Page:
In response to NYTimes columnist David Leonhardt published March 10, 2020 about 7 steps to minimize risk of spreading corona virus (COVID-10), who asked “Did I miss anything?” March 11, 2020 Hi Mr Leonhardt Thanks for asking. I have been a primary care doc for nearly 30 years (in Juneau Alaska).  Did you know that our endogenous anti-viral is FEVER? https://royalsocietypublishing.org/doi/10.1098/rspb.2013.2570?fbclid=IwAR2fUpjtOWW2nbeegsqK535uLj0ywwdtzq0EgonfRfPWTghmfKij8gFldVc& Also https://www.ncbi.nlm.nih.gov/pmc/articles/PMC2951171/?fbclid=IwAR2WTSgftKKaqiz685EtWNoua_OC2kcQ-GK80IabyD7ovTLpyZ8M9_C1vIc#__sec14title Humans capable of mounting an appropriate immune response develop a fever when exposed to viral infections.  Viruses are tiny, as you know, and do their dirty work inside cells.  As opposed to bacteria, which are much larger and infect the space outside our cells, typically producing snot and phlegm and the like (mucus mixed with spent white blood cells).  The fact that the virus may abate with warmer weather has gotten some airplay but the deeper message is not getting across: viruses dislike heat.  Most viruses cannot survive in temperatures above say 103 degrees F.  I have instructed all my patients, besides assiduous prolonged hand washing and keeping fingers away from the “danger triangle” of eyes, nose...

Ready for a spring cleanse?  Here comes the the 2020 virtual version; a collaboration with Dr. Emily Kane and YOU.  This month-long, self-care commitment will set you up for the graceful aging that you know is within reach.  Join with wellness enthusiasts and optimal health seekers to reboot.  The group format will help us stay committed.  The individual session with me will help to personalize your process.  My aim is to offer durable advice to help you regain and/or maintain optimal WELLNESS.  Dates: April 14 through May 12 via ZOOM.  This will be fun! Format: 5 interactive lectures with Dr. Kane, on Tuesdays from 3-4 PM starting April 14 through May 12.   Location: via ZOOM on your computer! Curriculum: Classes will focus on finding your best diet, improving sleep quality, sticking with moving your body daily, skin brushing, home hydrotherapy, and much more. You will learn to apply simple self-health tips with a special focus on clearing or preventing viral infections.  Hint: viruses dislike heat — so you need to sweat! Cost: $200: $65 for 5 lectures, $20 for urine pH...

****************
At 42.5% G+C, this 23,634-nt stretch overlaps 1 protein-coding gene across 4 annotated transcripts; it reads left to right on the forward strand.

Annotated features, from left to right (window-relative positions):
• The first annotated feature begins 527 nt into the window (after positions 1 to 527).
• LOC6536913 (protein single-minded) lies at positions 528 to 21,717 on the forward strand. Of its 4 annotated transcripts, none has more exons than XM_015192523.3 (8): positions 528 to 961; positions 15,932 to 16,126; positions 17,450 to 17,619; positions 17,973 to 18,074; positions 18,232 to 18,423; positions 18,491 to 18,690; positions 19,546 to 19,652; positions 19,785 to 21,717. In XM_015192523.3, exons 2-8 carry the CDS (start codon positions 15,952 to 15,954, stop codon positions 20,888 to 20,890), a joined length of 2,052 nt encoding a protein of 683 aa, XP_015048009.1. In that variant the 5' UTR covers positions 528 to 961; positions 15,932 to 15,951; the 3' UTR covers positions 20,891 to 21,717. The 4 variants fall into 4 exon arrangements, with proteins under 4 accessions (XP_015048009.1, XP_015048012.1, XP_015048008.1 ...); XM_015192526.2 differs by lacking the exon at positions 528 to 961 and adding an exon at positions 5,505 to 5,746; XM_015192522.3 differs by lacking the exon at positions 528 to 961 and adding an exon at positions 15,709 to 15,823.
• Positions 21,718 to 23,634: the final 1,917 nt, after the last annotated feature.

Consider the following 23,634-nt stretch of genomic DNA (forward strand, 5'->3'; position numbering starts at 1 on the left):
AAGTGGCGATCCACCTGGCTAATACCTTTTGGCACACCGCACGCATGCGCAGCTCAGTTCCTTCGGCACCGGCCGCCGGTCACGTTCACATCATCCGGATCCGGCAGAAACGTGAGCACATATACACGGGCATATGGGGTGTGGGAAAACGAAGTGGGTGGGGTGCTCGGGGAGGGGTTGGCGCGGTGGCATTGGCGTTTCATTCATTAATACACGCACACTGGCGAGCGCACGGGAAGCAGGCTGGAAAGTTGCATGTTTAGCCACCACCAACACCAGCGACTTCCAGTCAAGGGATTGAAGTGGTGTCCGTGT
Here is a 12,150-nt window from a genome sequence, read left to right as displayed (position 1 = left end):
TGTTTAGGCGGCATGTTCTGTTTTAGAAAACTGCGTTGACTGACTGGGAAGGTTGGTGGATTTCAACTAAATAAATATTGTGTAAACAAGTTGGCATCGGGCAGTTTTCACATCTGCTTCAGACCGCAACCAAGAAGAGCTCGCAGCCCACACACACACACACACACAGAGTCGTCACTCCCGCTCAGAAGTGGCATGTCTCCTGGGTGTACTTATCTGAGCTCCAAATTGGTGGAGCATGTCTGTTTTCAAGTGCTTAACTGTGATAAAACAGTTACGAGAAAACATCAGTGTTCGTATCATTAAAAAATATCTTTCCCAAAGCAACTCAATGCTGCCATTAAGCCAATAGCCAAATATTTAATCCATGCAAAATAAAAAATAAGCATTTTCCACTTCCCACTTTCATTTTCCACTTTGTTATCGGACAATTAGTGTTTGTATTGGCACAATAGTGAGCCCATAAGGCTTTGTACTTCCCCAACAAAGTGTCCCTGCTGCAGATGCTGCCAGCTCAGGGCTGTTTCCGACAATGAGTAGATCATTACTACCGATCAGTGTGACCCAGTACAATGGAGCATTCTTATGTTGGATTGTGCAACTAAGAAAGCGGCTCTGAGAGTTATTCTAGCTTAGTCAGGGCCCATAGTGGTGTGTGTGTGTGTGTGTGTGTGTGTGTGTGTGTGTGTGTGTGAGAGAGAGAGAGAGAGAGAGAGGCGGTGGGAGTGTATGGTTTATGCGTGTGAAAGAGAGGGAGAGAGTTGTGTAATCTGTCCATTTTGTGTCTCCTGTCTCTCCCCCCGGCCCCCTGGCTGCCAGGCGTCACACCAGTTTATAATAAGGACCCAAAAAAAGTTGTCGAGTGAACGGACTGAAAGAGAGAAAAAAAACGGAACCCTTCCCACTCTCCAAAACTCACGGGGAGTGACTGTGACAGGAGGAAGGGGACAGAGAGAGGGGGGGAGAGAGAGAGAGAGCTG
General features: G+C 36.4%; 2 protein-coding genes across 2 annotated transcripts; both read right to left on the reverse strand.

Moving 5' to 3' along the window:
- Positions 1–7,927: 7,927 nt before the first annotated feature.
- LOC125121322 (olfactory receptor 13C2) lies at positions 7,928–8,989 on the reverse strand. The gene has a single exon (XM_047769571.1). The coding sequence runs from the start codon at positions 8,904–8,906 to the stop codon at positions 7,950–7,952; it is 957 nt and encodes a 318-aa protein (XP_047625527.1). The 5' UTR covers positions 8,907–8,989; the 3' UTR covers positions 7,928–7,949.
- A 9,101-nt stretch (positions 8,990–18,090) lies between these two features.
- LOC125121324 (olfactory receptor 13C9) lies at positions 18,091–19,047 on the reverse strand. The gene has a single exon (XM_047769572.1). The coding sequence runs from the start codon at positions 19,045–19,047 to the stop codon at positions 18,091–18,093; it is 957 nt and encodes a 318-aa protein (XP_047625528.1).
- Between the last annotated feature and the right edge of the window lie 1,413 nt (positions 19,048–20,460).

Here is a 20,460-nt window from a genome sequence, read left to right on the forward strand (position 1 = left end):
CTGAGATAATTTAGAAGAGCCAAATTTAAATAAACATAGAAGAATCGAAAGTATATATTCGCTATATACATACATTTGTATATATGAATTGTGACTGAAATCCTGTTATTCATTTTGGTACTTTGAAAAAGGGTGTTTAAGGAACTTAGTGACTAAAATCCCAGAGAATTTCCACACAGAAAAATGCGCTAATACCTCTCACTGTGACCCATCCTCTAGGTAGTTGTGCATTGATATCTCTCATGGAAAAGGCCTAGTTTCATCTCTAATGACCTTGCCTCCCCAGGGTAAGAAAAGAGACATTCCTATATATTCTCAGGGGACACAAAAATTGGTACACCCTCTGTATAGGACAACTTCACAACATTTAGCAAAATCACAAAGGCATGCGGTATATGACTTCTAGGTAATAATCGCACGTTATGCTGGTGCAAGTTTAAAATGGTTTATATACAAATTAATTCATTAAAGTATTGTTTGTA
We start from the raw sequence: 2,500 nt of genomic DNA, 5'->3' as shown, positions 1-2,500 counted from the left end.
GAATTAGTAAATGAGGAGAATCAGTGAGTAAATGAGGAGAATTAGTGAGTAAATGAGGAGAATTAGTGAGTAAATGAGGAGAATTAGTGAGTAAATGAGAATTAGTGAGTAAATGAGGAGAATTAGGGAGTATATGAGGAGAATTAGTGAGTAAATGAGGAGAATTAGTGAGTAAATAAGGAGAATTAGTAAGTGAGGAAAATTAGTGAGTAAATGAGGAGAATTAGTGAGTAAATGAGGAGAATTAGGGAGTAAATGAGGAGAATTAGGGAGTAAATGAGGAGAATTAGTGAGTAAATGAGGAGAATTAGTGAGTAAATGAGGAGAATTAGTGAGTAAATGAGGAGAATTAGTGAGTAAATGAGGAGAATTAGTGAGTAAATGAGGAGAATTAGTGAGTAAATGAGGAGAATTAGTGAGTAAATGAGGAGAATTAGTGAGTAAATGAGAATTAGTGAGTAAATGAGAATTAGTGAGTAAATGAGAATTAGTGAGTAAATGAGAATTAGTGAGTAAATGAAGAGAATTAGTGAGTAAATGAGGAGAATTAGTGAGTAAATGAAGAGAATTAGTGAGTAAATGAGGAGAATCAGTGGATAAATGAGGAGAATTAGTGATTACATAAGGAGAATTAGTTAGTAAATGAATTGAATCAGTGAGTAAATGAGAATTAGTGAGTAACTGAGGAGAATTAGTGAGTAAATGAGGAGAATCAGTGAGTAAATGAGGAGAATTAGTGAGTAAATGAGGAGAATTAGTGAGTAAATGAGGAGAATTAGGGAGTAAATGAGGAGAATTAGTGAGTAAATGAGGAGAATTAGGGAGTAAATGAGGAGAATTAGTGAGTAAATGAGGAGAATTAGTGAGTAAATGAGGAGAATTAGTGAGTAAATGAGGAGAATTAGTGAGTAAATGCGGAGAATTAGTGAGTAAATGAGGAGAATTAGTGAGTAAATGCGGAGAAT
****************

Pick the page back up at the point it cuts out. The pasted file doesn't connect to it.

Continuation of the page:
http://www.medscape.com/ http://www.medscape.com/ http://www.medscape.com/ Hot off the press new protocol for improving cognitive function and reversing many measurable parameters of  mild cognitive impairment (MCI), the precursor to early dementia and eventually Alzheimer’s, which until now has been considered an irreversible disease.  No drugs have worked.  The “new protocol” (book will be published in the spring, by Dr. Dale Bredesen) states that our brains make amyloid to PROTECT against toxic insults, which are the actual cause of decay of cognitive function.  Dr. Bredesen talks about 3 types of Alzheimer’s, which has been borne out by many meta-analyses. 

September 10, 2012, NY Times Popular Antibiotics May Carry Serious Side Effects By JANE E. BRODY Antibiotics are important drugs, often restoring health and even saving lives. But like all drugs, they can have unwanted and serious side effects, some of which may not become apparent until many thousands of patients have been treated.

ABNORMAL SLEEP PERIODS INCREASE CARDIOVASCULAR RISK: A study has shown that, even among healthy people, those who regularly get five hours or less sleep a night have more than double the risk of developing cardiovascular disease. Also, people who regularly get nine or more hours of sleep a night have a greater than fifty percent increased risk of cardiovascular disease. Perhaps more surprising, people who get six or eight hours sleep also have a higher – but far less dramatic – increased risk of cardiovascular disease. The study advised that seven hours sleep per night, not six or eight or anything more extreme, was the ideal regular sleep period for cardiovascular health. But how could sleep period affect heart health? The researchers suggested that shorter sleep times can cause “impaired glucose tolerance, reduced insulin sensitivity, increased sympathetic [nerve] activity and elevated blood pressure, all of which increase the risk of hardening of the arteries. And longer sleep duration may be related to an underlying sleep-related breathing disorder or poor sleep quality. The study was published in the August 1, 2010...

The only portals of entry are the nostrils and mouth/throat. In a global epidemic of this nature, it’s almost impossible to avoid coming into contact with H1N1 in spite of all precautions.  Contact with H1N1 is not so much of a problem as is proliferation of the virus.

  • 1
  • 2